Recent studies show that oral health has links to serious illnesses, such as diabetes, heart disease, and overall physical health. But there is yet another area where the state of a person’s teeth is making an impact: emotional health.
The connection between oral and mental health is interesting as they have a cyclical relationship. Dental health impacts a person’s sense of self. Meanwhile, low self-esteem can indirectly result in poor dental health. This is a major concern for adults in Indianapolis where 27.3% of adults over 65 have had all their natural teeth removed.
Where One Ends, the Other Begins
The cycle begins with the deterioration of their dental health, either by neglect or lack of funds for quality dental care. Tooth loss, in particular, has a big impact on a person’s emotional well-being.
People who have lost one or more teeth feel embarrassed and uncomfortable speaking, laughing, and smiling because it might reveal the gaps in between their teeth. As a result, many choose to remain quiet and avoid social interactions rather than subject themselves to the scrutiny and judgment of their peers. This could lead to depression, especially if they are unable to access restorative cosmetic treatments like dentures and implants.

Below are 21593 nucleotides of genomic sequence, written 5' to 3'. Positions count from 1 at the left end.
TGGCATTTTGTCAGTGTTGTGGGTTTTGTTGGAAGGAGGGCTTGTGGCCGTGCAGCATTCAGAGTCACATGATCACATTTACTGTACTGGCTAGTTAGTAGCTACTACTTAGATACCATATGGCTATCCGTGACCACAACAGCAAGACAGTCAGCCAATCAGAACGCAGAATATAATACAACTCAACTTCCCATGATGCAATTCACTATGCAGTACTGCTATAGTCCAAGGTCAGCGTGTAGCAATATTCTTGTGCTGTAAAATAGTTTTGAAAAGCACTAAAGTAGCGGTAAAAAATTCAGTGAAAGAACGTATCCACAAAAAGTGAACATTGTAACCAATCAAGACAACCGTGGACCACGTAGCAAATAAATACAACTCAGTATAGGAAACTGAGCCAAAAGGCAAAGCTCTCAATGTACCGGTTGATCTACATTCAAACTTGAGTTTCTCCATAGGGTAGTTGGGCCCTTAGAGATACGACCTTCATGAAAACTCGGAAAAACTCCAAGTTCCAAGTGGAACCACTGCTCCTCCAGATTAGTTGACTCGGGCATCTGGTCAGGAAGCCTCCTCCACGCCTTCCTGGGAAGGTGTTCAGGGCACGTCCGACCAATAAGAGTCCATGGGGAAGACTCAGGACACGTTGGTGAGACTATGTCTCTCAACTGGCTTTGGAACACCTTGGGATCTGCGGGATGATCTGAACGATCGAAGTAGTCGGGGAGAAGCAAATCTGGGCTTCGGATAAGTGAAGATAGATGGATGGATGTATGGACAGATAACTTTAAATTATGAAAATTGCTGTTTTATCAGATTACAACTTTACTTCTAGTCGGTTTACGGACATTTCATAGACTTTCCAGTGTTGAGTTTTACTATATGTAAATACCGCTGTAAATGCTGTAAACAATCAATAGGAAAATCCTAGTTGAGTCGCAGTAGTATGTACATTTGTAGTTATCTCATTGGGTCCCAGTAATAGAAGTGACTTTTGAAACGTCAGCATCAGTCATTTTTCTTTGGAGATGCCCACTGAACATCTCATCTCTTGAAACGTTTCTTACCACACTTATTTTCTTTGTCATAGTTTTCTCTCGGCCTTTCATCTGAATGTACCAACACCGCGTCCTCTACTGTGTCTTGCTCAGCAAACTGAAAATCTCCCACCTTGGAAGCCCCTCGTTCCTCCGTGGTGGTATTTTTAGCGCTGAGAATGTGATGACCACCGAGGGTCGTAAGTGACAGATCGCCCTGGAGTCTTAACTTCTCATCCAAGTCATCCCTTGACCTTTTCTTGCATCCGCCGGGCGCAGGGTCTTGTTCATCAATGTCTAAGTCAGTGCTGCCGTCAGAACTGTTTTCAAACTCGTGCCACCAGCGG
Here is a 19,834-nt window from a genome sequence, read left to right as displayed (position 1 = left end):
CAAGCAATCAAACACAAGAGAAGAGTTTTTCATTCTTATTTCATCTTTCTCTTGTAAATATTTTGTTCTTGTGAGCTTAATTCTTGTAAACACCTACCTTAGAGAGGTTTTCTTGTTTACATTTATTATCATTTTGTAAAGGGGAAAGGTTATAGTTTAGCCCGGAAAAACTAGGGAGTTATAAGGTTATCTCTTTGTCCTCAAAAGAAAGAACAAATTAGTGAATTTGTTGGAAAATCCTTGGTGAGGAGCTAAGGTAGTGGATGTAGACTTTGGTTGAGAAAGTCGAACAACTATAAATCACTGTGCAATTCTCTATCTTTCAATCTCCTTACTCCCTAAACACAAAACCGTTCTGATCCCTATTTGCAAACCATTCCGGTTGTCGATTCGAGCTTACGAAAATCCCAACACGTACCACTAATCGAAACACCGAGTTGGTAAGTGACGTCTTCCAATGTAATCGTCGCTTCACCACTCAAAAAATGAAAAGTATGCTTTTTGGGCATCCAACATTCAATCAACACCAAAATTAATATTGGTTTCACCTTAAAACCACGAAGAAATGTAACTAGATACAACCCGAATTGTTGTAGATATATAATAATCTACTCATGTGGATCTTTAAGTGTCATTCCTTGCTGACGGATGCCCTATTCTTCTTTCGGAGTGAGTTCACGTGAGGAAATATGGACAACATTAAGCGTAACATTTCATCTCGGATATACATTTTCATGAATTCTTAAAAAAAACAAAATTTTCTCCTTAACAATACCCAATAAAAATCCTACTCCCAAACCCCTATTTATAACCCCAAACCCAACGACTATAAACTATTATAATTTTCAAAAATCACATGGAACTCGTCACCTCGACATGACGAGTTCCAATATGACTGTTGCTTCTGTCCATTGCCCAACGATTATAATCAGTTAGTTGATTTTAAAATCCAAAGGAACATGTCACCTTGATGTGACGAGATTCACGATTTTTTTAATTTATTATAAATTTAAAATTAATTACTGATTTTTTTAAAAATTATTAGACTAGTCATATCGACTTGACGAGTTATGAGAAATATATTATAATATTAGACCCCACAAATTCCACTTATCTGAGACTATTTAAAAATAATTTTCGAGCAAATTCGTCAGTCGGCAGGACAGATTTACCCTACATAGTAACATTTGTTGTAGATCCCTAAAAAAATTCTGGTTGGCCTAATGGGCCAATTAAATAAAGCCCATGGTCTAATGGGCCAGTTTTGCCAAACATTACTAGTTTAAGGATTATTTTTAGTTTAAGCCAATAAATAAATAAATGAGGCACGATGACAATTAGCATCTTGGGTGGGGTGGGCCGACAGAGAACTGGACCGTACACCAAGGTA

The cycle takes dangerous hold when poor self-esteem drains a person’s motivation to take better care of their bodies — or in this case, their teeth. This brings us back to the primary problem of poor dental health. As long as this is unresolved, the cycle will continue.
Breaking the Emotional Loop
Fortunately, people who have retreated emotionally and socially can bounce back — or rather, break the cycle. All it takes is one firm push to go to a dentist and receive dental care. Ask for referrals, drive around, or search online for dental clinics in Indianapolis near you.
Overcoming emotional stress due to poor oral health can be challenging for adults; but, it’s not impossible to achieve.